When first encountering this aspect, I simply typed into the search bar “Japanese fashion” and was so surprised to see that the third image across the page was a young Swedish girl, Rin, in two straight pony tails, and about 11 hairclips and scrunchies in her hair. The image had also been done by some sort of anime application as there was hearts, flowers and diamontes spread across the image.

Once clicking on this image, I found that the caption was actually that of lyrics by famous Korean band, 2NE1 famous in Japan who I discussed last week. My initial feeling toward this was that I actually felt quite surprised. I always kind of knew that Western culture had an influence on Japanese fashion however I did not really look at it from the other way around. After I had a little look on “Rin’s” instagram, I went back to the general search on Japanese fashion and was actually surprised on how massive this influence actually was. In analysing this, I am also reminded of famous American singer, Gwen Stefani and the way that Japanese fashion, especially the Harajuku style has had such an influence on her style not only in the way she dresses herself however also on the products and collections that she has including the “Harajuku collection.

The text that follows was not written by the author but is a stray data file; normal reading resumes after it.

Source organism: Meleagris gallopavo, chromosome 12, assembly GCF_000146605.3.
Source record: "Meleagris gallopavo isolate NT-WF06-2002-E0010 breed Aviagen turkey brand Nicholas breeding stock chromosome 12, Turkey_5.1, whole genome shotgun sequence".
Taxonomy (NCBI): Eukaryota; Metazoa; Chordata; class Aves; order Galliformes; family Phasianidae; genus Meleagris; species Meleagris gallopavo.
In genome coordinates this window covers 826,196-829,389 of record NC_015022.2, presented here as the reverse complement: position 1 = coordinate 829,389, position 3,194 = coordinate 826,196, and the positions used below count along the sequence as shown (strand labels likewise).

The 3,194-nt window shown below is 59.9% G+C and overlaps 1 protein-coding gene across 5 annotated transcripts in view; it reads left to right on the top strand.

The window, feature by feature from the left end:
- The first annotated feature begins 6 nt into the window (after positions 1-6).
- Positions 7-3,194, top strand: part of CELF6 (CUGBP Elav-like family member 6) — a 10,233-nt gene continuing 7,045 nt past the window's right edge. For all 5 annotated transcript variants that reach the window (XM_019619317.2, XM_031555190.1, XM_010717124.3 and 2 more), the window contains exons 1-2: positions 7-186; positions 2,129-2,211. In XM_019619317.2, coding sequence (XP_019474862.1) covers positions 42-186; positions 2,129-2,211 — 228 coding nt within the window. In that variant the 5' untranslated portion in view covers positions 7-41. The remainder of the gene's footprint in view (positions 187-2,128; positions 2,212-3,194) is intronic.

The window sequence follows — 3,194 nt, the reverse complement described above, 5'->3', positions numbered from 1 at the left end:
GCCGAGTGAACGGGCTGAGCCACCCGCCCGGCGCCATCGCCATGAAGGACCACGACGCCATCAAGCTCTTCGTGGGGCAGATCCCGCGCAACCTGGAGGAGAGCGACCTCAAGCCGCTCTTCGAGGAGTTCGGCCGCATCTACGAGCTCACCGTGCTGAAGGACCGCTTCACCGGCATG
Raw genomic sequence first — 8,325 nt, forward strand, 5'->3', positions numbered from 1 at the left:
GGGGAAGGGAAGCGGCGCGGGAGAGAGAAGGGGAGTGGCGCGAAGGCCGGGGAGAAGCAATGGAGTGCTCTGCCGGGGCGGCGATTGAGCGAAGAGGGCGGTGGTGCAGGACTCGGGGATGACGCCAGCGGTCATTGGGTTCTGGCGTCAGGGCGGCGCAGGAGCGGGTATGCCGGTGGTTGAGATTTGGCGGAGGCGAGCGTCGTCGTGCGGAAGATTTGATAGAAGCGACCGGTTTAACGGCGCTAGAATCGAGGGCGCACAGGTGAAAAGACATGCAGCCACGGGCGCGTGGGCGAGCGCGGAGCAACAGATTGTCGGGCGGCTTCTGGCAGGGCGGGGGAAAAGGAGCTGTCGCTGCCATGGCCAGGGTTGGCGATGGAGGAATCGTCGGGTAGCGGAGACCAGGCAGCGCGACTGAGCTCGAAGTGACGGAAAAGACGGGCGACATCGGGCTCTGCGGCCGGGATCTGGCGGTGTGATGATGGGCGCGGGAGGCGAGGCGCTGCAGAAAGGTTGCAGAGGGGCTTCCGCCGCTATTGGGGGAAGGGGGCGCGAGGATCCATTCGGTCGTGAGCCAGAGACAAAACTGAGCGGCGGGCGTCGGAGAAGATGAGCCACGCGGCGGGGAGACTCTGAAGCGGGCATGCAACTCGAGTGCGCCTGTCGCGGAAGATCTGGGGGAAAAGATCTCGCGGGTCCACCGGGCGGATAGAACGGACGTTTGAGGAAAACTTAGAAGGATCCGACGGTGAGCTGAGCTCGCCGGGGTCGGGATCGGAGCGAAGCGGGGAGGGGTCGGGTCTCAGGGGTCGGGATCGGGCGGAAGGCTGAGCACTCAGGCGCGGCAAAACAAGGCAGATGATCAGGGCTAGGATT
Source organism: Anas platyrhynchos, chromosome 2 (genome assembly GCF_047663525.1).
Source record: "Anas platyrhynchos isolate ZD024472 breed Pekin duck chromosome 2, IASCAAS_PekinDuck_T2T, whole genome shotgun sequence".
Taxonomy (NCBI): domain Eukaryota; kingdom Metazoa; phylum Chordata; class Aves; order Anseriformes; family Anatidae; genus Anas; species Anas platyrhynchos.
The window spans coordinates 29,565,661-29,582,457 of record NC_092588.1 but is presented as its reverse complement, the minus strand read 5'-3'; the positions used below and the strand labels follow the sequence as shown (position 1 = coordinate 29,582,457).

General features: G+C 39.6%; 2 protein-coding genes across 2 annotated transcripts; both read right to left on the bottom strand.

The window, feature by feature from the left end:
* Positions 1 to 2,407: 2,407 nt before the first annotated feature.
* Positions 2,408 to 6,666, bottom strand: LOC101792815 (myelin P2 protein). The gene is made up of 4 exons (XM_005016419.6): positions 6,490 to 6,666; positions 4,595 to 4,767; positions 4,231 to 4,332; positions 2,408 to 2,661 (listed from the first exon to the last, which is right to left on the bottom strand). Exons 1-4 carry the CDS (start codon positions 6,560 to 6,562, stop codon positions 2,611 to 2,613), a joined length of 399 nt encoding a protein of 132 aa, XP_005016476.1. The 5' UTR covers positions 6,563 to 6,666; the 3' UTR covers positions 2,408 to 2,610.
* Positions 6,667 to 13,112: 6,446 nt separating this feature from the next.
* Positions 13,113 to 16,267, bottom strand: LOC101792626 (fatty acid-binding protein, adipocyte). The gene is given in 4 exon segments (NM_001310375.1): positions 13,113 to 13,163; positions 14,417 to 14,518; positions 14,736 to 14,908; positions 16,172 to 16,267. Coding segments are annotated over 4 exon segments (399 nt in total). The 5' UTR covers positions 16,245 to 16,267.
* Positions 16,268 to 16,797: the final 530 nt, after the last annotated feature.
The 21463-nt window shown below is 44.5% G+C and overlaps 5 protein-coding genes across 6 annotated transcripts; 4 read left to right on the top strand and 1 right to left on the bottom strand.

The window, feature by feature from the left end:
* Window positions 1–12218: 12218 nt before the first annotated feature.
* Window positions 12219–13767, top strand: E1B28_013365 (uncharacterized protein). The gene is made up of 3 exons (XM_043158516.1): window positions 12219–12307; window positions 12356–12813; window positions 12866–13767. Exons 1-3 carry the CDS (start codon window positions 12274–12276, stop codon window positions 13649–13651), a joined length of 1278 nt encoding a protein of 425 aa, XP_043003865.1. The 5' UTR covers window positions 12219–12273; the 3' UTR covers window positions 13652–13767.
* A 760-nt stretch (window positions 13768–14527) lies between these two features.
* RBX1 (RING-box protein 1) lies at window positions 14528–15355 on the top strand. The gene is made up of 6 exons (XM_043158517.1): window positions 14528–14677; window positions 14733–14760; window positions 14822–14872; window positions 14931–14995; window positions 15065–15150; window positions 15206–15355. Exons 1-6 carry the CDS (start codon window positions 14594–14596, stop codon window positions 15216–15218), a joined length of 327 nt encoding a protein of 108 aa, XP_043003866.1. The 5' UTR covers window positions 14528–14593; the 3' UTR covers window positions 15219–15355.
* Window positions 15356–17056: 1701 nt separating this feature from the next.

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What did I learn from this experience?